They are resigned, not to loss and suffer- rocks, at different times, after various storms, ing, but to apparent gain and aggrandisement. long since. Yet the sun shone out again, and the Their homilies are, however, impolitic. A man moon cast a pale clear light on rock and headland, who lost a thousand pounds yesterday is not con- and the sea flowed so softly beneath the cliffs, that soled by being reminded that he also was minus scarce its current could stir the green and gentle nine hundred and ninety-nine pounds, eighteen sea-weed that fringes them around ; while hardly, months since. That is one reason why he should it has oft since then been so sweetly calm, will the not have lost one thousand now, We do not breeze sometimes stir a single leaf of the long know that Napoleon would have thanked any round grass, that grows upon the graves, in the very friend who, observing him turning his horse's small churchyard amongst the bents, where you head from Waterloo, might have tried to console buried the drowned sailors ; and you say it will be him with—“ Please, Sire, you were defeated at thus again--there will be clear and quiet days, and Leipsic.” The memory of former disasters is soft calm nights, when the raging of this storm merely evidence against the system on which, for shall be hushed—when all its broken fragments a considerable period, the country has been mis- have been gathered together, distributed, and led. The Bank Charter Act dates only from 1844, 'forgotten; so you say build no lighthouses, lest sailors, trusting too much to their warnings, With the exception of foreign railways, we had grow rash, speculative, over-sailing, and come no similar transactions in 1846 ; but we required too nigh the rocks.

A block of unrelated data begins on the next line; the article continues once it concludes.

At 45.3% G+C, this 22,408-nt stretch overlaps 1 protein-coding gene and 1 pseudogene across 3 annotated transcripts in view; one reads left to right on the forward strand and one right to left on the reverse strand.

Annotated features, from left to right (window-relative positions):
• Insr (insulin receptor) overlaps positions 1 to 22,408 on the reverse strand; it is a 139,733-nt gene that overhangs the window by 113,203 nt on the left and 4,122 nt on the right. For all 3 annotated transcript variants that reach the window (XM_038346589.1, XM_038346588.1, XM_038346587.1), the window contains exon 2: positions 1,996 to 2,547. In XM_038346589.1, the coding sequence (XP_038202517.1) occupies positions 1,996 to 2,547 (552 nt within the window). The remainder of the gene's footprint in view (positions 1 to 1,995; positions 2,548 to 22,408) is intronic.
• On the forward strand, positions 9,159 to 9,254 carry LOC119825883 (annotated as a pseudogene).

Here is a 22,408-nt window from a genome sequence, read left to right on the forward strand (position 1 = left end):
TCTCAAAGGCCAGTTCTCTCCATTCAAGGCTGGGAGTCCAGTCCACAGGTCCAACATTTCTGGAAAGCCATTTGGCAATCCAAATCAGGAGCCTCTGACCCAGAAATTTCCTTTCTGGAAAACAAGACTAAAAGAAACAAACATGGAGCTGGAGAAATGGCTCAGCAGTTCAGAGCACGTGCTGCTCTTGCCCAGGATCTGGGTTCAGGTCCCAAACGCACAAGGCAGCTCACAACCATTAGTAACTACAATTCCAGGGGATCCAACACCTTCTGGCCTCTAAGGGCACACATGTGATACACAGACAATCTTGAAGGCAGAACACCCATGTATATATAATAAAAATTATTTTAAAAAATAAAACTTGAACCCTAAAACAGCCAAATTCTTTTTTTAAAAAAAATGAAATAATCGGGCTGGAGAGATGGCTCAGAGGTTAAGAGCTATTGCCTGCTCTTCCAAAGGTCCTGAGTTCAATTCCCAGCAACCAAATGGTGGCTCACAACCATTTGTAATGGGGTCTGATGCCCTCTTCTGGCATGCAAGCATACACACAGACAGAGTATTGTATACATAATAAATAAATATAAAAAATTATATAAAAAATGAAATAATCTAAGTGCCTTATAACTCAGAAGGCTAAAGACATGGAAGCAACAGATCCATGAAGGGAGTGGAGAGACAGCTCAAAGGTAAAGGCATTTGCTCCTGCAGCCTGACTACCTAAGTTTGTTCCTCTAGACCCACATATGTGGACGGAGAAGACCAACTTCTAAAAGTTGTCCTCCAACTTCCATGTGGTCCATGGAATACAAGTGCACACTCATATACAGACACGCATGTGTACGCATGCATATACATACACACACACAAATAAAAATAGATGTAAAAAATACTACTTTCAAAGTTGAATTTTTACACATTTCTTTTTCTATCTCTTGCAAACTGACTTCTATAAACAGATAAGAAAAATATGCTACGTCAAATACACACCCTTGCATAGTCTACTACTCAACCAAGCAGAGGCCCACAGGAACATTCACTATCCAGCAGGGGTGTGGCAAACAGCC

to buy a quantity of foreign corn, and we failed Is this system of yours not very base, when you in obtaining it in exchange for manufactures. defend it on the score of its absolute rottenness, Hitherto, however, the quantity of gold exported and would have it left to cumber the ground for has not exceeded seven millions, and it is folly to many years to come, on no better account than say that the export of seven millions of gold that it has cumbered the ground for many years could in any way account for the tremendous that are past?